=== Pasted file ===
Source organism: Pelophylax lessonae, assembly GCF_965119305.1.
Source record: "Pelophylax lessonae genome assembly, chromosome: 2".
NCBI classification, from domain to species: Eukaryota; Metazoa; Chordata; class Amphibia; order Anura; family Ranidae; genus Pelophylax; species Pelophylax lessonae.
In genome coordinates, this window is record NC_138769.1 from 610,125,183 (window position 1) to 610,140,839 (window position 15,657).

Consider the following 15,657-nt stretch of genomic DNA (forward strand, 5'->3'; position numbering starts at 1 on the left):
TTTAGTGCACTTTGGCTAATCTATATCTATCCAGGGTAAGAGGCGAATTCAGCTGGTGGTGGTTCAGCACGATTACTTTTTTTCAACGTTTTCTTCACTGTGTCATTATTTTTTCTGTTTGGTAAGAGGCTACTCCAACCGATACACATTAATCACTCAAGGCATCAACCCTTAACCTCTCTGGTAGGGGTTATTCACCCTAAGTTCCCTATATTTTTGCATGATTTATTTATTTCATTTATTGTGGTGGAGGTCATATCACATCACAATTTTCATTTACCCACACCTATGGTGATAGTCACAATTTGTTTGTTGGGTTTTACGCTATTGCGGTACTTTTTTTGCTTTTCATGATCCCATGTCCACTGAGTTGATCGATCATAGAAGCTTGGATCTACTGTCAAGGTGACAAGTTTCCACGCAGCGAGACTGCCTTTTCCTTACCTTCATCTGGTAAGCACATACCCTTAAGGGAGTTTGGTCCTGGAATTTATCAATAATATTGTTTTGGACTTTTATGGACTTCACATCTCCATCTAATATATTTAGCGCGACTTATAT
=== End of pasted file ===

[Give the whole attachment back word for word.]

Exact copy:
Source organism: Pelophylax lessonae, assembly GCF_965119305.1.
Source record: "Pelophylax lessonae genome assembly, chromosome: 2".
NCBI classification, from domain to species: Eukaryota; Metazoa; Chordata; class Amphibia; order Anura; family Ranidae; genus Pelophylax; species Pelophylax lessonae.
In genome coordinates, this window is record NC_138769.1 from 610,125,183 (window position 1) to 610,140,839 (window position 15,657).

Consider the following 15,657-nt stretch of genomic DNA (forward strand, 5'->3'; position numbering starts at 1 on the left):
TTTAGTGCACTTTGGCTAATCTATATCTATCCAGGGTAAGAGGCGAATTCAGCTGGTGGTGGTTCAGCACGATTACTTTTTTTCAACGTTTTCTTCACTGTGTCATTATTTTTTCTGTTTGGTAAGAGGCTACTCCAACCGATACACATTAATCACTCAAGGCATCAACCCTTAACCTCTCTGGTAGGGGTTATTCACCCTAAGTTCCCTATATTTTTGCATGATTTATTTATTTCATTTATTGTGGTGGAGGTCATATCACATCACAATTTTCATTTACCCACACCTATGGTGATAGTCACAATTTGTTTGTTGGGTTTTACGCTATTGCGGTACTTTTTTTGCTTTTCATGATCCCATGTCCACTGAGTTGATCGATCATAGAAGCTTGGATCTACTGTCAAGGTGACAAGTTTCCACGCAGCGAGACTGCCTTTTCCTTACCTTCATCTGGTAAGCACATACCCTTAAGGGAGTTTGGTCCTGGAATTTATCAATAATATTGTTTTGGACTTTTATGGACTTCACATCTCCATCTAATATATTTAGCGCGACTTATAT